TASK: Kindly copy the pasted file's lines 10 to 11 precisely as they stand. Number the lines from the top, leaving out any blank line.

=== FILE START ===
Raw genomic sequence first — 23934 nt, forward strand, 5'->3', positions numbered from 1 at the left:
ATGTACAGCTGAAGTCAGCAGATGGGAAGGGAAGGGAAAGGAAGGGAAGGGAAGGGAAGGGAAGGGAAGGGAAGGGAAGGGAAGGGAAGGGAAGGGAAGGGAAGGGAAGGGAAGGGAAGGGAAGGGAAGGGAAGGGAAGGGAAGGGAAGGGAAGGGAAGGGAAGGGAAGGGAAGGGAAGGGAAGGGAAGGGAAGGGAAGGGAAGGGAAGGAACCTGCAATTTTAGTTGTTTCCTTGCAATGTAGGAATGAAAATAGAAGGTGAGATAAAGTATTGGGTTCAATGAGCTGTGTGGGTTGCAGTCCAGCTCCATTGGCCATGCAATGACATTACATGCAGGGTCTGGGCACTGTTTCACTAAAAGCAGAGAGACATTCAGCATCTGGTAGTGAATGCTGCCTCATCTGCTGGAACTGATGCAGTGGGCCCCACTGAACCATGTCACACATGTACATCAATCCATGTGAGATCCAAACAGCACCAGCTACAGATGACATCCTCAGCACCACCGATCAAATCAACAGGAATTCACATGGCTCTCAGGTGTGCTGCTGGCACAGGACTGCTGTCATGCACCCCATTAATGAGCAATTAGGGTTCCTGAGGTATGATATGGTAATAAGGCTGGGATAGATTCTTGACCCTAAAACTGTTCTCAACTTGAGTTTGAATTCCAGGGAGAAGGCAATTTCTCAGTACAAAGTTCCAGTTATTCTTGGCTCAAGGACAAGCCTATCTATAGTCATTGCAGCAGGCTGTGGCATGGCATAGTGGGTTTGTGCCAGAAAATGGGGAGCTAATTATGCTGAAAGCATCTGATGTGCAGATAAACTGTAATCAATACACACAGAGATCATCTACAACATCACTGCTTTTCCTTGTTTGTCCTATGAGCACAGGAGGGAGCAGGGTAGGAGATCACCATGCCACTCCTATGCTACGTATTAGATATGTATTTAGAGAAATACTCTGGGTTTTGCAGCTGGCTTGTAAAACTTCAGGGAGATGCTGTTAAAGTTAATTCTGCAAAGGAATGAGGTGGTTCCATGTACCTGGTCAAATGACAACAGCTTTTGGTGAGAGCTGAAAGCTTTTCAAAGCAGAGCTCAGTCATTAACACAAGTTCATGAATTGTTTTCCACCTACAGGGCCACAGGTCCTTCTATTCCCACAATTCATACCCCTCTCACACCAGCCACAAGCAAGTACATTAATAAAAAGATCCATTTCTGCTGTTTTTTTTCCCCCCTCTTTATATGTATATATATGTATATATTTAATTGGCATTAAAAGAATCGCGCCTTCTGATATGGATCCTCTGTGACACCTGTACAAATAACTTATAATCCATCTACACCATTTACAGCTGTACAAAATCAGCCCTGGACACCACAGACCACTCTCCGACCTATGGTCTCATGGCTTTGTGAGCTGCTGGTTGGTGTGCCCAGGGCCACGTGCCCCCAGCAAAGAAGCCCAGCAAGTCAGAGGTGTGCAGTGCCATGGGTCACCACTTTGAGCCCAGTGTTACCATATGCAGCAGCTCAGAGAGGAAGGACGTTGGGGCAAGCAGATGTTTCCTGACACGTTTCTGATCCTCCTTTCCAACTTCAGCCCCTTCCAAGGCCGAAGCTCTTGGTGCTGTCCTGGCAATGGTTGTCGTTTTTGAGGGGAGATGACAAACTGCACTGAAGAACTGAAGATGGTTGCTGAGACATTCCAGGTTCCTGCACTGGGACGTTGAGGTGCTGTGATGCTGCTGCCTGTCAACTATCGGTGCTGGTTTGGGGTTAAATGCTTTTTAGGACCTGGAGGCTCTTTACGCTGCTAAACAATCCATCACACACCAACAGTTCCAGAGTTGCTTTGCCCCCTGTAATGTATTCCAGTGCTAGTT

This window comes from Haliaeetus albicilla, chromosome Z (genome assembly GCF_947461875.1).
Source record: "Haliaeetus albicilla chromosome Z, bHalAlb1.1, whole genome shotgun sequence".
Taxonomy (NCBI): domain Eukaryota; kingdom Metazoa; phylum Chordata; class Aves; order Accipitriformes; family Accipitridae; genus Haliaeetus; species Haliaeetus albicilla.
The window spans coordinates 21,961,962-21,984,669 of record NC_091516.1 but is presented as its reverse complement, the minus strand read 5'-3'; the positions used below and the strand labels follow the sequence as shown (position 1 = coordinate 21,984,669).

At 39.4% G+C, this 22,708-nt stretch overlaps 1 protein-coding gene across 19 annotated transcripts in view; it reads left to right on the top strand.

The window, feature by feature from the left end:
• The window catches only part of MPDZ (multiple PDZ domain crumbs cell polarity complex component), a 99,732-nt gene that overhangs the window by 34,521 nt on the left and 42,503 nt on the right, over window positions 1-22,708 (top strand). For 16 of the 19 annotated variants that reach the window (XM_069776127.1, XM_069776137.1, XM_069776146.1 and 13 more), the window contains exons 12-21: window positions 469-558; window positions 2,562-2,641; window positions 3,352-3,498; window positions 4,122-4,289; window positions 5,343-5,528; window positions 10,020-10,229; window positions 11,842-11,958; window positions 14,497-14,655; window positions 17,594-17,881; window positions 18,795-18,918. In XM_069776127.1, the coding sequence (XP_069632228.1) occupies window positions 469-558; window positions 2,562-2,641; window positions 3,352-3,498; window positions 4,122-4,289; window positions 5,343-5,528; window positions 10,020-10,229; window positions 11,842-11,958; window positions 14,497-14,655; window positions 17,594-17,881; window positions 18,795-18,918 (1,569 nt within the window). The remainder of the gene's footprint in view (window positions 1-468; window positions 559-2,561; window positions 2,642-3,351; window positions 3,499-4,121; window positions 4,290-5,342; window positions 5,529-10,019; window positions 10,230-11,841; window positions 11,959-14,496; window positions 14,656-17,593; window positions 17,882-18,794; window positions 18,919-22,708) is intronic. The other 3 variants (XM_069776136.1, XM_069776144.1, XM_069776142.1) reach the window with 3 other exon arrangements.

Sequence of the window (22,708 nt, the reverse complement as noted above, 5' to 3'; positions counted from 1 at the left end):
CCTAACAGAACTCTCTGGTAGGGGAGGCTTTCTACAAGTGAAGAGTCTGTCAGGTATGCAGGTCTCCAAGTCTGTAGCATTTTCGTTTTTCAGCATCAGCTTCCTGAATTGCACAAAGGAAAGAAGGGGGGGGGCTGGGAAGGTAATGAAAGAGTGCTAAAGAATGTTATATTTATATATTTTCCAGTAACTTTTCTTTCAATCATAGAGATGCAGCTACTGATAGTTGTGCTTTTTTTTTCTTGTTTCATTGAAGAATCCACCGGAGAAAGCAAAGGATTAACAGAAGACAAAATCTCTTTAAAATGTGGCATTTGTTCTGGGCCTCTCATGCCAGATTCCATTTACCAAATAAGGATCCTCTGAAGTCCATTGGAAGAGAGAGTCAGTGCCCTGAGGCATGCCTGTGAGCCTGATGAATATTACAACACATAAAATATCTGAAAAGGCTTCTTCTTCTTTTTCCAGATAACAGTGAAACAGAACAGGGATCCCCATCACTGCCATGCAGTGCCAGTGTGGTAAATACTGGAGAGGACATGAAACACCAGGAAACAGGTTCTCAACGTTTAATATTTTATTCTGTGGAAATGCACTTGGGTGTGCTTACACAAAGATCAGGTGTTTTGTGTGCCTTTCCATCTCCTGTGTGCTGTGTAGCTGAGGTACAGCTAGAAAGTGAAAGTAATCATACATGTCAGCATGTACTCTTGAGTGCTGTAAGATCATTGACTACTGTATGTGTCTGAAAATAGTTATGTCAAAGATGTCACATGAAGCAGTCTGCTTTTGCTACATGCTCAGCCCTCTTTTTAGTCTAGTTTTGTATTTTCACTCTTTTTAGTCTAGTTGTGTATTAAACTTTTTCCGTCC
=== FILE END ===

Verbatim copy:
Sequence of the window (22,708 nt, the reverse complement as noted above, 5' to 3'; positions counted from 1 at the left end):
CCTAACAGAACTCTCTGGTAGGGGAGGCTTTCTACAAGTGAAGAGTCTGTCAGGTATGCAGGTCTCCAAGTCTGTAGCATTTTCGTTTTTCAGCATCAGCTTCCTGAATTGCACAAAGGAAAGAAGGGGGGGGGCTGGGAAGGTAATGAAAGAGTGCTAAAGAATGTTATATTTATATATTTTCCAGTAACTTTTCTTTCAATCATAGAGATGCAGCTACTGATAGTTGTGCTTTTTTTTTCTTGTTTCATTGAAGAATCCACCGGAGAAAGCAAAGGATTAACAGAAGACAAAATCTCTTTAAAATGTGGCATTTGTTCTGGGCCTCTCATGCCAGATTCCATTTACCAAATAAGGATCCTCTGAAGTCCATTGGAAGAGAGAGTCAGTGCCCTGAGGCATGCCTGTGAGCCTGATGAATATTACAACACATAAAATATCTGAAAAGGCTTCTTCTTCTTTTTCCAGATAACAGTGAAACAGAACAGGGATCCCCATCACTGCCATGCAGTGCCAGTGTGGTAAATACTGGAGAGGACATGAAACACCAGGAAACAGGTTCTCAACGTTTAATATTTTATTCTGTGGAAATGCACTTGGGTGTGCTTACACAAAGATCAGGTGTTTTGTGTGCCTTTCCATCTCCTGTGTGCTGTGTAGCTGAGGTACAGCTAGAAAGTGAAAGTAATCATACATGTCAGCATGTACTCTTGAGTGCTGTAAGATCATTGACTACTGTATGTGTCTGAAAATAGTTATGTCAAAGATGTCACATGAAGCAGTCTGCTTTTGCTACATGCTCAGCCCTCTTTTTAGTCTAGTTTTGTATTTTCACTCTTTTTAGTCTAGTTGTGTATTAAACTTTTTCCGTCC